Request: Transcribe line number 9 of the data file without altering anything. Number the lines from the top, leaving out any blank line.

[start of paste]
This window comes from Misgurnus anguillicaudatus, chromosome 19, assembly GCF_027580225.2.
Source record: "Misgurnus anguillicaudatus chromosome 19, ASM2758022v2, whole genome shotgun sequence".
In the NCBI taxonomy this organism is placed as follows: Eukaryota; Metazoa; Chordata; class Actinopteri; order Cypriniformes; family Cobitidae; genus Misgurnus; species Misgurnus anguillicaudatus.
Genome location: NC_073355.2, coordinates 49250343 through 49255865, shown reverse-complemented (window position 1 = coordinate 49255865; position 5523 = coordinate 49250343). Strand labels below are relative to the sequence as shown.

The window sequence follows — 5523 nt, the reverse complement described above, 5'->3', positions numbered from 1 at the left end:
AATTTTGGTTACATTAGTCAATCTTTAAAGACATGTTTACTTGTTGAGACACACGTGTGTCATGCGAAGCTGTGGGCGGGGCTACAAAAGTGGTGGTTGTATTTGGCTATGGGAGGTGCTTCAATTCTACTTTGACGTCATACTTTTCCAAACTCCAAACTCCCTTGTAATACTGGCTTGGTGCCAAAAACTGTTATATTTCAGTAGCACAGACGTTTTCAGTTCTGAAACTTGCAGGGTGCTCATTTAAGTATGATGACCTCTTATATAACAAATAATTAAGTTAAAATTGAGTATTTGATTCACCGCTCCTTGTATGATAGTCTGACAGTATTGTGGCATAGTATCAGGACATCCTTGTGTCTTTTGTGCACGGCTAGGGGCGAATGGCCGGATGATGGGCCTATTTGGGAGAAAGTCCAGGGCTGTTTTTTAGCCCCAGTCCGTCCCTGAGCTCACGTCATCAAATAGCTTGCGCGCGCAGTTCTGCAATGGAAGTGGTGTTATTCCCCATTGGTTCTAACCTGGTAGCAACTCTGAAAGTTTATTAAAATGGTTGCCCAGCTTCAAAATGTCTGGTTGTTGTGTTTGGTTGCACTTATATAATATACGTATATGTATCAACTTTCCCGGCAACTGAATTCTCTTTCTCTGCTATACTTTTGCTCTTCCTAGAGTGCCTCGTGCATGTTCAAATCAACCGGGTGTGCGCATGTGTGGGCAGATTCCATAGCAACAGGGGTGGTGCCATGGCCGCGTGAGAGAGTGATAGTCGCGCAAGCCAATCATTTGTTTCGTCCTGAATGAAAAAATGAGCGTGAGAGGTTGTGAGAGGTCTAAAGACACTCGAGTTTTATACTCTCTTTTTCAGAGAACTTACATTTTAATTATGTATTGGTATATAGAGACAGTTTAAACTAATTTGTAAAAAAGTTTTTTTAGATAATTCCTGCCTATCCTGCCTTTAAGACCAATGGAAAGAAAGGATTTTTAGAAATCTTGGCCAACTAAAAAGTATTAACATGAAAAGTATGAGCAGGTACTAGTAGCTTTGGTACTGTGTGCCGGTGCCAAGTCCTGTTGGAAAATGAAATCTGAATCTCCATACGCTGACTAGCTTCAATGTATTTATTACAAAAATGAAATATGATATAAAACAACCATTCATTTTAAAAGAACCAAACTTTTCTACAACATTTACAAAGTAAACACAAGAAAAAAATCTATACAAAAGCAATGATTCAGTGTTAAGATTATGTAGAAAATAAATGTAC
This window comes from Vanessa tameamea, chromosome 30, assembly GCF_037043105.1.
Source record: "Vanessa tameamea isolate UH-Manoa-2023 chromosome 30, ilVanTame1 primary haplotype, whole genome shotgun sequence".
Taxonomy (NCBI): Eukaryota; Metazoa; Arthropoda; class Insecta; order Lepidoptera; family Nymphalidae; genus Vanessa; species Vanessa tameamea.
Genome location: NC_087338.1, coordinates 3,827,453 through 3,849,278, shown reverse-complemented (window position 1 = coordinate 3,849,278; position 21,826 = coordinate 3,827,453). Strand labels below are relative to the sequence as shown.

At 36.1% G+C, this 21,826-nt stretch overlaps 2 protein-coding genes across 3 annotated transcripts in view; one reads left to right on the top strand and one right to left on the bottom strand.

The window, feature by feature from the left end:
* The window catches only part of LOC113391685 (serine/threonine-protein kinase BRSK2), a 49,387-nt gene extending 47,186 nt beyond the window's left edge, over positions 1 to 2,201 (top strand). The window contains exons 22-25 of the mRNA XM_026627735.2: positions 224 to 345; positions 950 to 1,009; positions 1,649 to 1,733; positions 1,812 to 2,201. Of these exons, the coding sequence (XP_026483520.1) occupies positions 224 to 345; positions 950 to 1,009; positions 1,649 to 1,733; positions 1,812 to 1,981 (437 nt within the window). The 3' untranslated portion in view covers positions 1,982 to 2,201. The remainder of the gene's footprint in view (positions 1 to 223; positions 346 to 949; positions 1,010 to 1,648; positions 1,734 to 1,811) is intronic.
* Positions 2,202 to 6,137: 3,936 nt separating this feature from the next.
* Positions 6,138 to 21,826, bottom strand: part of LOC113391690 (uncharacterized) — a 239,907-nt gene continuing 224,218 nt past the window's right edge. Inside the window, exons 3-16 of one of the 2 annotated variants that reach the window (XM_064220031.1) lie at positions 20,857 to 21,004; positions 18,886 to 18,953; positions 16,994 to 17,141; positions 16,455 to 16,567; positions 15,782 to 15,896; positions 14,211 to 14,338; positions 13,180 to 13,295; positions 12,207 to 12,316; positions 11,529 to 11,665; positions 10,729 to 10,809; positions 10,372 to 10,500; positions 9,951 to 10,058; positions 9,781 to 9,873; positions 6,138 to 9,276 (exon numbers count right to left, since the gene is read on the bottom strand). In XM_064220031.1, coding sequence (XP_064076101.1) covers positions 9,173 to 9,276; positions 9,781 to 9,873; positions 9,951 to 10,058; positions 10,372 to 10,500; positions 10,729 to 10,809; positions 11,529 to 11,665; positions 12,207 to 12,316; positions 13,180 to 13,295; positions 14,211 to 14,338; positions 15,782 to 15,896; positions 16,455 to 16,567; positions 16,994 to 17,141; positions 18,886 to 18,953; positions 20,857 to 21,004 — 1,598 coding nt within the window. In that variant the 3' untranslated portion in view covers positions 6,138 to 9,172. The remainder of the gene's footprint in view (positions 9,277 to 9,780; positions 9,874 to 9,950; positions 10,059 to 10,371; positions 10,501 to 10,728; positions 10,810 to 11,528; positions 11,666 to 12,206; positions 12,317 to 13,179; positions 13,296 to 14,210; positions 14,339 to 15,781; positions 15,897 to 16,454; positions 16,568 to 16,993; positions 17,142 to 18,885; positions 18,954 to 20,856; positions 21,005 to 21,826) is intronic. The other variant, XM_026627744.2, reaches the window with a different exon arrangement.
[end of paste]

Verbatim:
Taxonomy (NCBI): Eukaryota; Metazoa; Arthropoda; class Insecta; order Lepidoptera; family Nymphalidae; genus Vanessa; species Vanessa tameamea.